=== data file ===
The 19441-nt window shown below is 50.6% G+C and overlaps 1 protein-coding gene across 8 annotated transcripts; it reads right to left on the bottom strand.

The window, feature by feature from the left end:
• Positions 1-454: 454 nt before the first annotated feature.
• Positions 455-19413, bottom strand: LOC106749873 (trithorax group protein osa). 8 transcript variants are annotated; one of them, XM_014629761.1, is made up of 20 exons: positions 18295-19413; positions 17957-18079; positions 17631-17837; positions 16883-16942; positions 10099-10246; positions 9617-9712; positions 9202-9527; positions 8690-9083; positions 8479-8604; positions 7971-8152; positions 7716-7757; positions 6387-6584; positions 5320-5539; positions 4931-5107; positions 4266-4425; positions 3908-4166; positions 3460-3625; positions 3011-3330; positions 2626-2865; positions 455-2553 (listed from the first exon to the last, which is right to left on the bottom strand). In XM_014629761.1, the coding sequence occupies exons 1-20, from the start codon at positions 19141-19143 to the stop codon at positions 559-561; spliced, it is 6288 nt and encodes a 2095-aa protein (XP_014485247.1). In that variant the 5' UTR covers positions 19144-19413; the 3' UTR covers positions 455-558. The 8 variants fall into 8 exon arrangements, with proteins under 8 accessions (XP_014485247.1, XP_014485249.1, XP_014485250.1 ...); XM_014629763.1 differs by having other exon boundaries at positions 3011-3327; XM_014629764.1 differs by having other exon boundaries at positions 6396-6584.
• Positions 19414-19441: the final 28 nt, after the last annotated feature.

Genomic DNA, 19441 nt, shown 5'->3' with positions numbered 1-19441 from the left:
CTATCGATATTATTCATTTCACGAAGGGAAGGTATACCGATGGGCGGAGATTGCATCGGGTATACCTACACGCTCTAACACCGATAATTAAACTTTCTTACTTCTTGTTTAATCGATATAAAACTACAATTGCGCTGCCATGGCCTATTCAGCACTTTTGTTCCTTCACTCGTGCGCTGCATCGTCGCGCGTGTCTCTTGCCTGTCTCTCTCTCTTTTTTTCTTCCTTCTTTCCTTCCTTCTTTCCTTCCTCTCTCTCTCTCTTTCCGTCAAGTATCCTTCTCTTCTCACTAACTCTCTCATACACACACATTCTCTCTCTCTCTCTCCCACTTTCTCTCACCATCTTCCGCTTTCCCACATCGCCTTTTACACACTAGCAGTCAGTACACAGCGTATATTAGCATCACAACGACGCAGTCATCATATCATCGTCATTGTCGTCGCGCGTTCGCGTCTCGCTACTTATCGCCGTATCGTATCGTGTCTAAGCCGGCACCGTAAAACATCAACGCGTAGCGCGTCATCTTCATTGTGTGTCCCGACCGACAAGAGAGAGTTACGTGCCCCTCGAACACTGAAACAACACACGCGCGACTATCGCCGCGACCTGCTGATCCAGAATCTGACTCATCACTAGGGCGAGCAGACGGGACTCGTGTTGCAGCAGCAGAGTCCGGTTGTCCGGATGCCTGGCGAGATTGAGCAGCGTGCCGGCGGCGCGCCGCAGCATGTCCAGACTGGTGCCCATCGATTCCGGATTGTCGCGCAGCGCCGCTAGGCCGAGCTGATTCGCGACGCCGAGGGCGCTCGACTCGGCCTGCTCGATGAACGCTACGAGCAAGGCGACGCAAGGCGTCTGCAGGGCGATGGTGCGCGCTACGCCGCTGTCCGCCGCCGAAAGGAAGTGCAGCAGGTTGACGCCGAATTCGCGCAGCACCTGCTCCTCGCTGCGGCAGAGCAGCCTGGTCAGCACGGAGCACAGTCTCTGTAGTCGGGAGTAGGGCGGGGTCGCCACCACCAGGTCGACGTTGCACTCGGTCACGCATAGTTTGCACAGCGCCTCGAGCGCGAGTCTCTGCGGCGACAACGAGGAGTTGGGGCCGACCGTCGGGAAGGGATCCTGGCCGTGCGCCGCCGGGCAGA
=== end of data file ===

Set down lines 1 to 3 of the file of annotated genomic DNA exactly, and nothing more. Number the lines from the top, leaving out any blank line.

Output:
The 19441-nt window shown below is 50.6% G+C and overlaps 1 protein-coding gene across 8 annotated transcripts; it reads right to left on the bottom strand.

The window, feature by feature from the left end:
• Positions 1-454: 454 nt before the first annotated feature.